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Wed, 23 May 2018
The World for People who Think

Science of the Spirit


A wise Easter message: How to face suffering

Professor Jordan B. Peterson
A professor friend who endures the inanity now routine at universities - touchy, twenty-something totalitarians, or identity politics which makes ethnicity, skin colour and culture relevant instead of character, academic ability and aptitude - told me of how he first heard about Jordan Peterson: His University of Calgary colleagues were near-unanimous that Peterson, a University of Toronto clinical psychologist, was racist, sexist and beyond the pale.

Peterson became famous in late 2016 for opposing federal legislation to include artificial gender categories in the human rights code. Add to that Peterson's refusal to bend to his own university's diktats that he use made-up gender pronouns such as "zhe" in place of evolutionary-derived and fixed gender categories.

Comment: From Peterson's website:

On the ark of the covenant, the cathedral, and the cross: Easter Message I

There has to be a bridge between the finite and the infinite.

There has to be a place where the ephemeral meets the eternal.

There has to be a bridge between the knowable and the unknowable.

There has to be bedrock at the foundation.

The ark, which is the portal to God, is to be carried on the shoulders of those who are Holy. It is not to be touched. To touch the ark is to risk death. There are holy things that cannot be touched except at mortal risk. These things that cannot be touched are the very foundation of the community.

The ark must be placed at the center of the temple. The temple must be placed at the center of the community. The community must be arranged around what is untouchable and unshakeable. The untouchable and unshakeable is what is axiomatic. The people following the ark have determined to journey toward the eternal Promised Land.

The city arranged properly around the ark of the covenant is eternal Jerusalem.

Something must be axiomatic, or everything shakes and falls. The axiomatic cannot be expressed fully in words. The axiomatic, untouchable and unshakeable, is instead what makes communication possible. The axiomatic is a spirit, a process, a living force. Its manifestations, however, are concrete. That is the transformation of the spirit into matter. That is the generation of the Tablets of Stone.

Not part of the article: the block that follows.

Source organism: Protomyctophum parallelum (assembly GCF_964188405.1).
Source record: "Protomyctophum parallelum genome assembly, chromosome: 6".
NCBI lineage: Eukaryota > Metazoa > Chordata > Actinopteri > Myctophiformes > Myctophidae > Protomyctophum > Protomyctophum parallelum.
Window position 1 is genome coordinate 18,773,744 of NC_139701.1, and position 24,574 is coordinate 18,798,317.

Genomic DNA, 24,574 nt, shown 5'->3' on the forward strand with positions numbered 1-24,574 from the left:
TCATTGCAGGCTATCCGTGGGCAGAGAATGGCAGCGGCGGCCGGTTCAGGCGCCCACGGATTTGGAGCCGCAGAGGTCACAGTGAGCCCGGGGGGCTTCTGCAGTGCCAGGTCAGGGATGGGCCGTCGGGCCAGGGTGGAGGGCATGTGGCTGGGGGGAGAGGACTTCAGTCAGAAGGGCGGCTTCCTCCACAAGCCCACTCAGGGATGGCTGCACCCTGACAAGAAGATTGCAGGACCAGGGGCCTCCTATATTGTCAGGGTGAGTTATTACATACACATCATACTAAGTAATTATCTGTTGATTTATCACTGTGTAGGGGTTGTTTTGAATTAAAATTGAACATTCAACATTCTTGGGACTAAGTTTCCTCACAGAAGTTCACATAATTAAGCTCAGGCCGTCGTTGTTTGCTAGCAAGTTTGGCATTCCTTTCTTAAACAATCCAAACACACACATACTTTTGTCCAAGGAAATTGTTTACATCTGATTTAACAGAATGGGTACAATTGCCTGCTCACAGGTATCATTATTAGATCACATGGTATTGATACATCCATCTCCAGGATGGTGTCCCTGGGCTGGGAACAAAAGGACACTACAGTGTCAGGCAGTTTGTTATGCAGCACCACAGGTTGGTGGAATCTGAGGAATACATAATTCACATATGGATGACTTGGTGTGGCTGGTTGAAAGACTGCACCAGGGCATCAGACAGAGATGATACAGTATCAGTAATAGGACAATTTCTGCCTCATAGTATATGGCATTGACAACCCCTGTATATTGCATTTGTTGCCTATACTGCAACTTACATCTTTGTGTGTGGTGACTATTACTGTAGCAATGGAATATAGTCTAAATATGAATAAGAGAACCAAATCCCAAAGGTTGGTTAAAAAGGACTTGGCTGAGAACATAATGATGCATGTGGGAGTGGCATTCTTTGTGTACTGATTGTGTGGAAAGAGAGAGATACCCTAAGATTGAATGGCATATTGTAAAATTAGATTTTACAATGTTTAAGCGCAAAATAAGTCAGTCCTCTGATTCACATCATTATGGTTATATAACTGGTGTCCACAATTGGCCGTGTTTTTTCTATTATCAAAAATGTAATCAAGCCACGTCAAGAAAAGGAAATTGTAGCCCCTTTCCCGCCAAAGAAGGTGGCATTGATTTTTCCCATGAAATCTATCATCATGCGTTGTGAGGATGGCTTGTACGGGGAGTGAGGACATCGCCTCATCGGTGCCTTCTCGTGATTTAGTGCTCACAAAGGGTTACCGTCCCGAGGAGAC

The ark of the covenant contains the Rules that are derived in the first order from the axiomatic principle. That principle is the Spirit that made the Rules manifest. The Spirit is the ultimate inhabitant of the ark, and the rules the result of its action. That Spirit is the creative Logos.

The ark of the covenant and the temple is replaced by the cathedral at the center of the community. The cathedral is the cross in architectural form. The cross is where the transformation takes place. The transformation is the incorporation of the body of Christ. That incorporation is a dramatic pretense; is the embodiment of the decision not to believe in Christ but to act Him out, which is to believe in a much deeper manner than to merely believe.

Christ is He who transcends death by voluntarily accepting death. Christ is He who rejects the kingdoms of this world for the Kingdom of God. Christ is He who speaks the truth that creates the habitable order that is good from the chaos of potential that exists prior to the materialization of reality. Christ is He who wields potential as the sword that cleaves death. Christ is He whose radical acceptance of the conditions of life defeats the hatred, bitterness and vengefulness that the tragedy and malevolence that taints Being otherwise produces. Without the acceptance of death, bitterness rules, and Hell triumphs.

Christ is the potential of man and woman.

It is said that man and woman alike are made in the image of God, and that God is He who uses the eternal Logos to generate habitable order from the chaos of potential. This is the axiom. This is the diamond at the center of the world. This is the Spirit in the ark that is untouchable. This is the bedrock of the culture that brings peace and prosperity and that respects the dignity of man. This is the Great Truth. This is the responsibility whose acceptance allows each of us to live despite the catastrophic fragility of our limited being. Our likeness to God gives each of us a value that transcends the finite. Individual and society alike are charged with the ethical demand to respect that value. This is not only the presumption that grounds the idea of the Rights of Man. It is the presumption that lays upon each of us the Ultimate Responsibility that is the inevitable corollary of those Rights.

Face the chaos of the future.

Employ the Logos of which you are a part to transform that chaos into the habitable order that is Good. Speak the truth. Embody the truth.

Accept, impossibly, the limitations that make Being possible. Dispense in that manner with resentment, hatred, and the desire for infinite and unbounded vengeance and all the cruelty and evil that accompanies it. Pick up the cross of your tragedy and betrayal. Accept its terrible weight. Hoist it onto your shoulders and struggle impossibly upward toward the Kingdom of God on the hill.

The alternative is Death and Hell.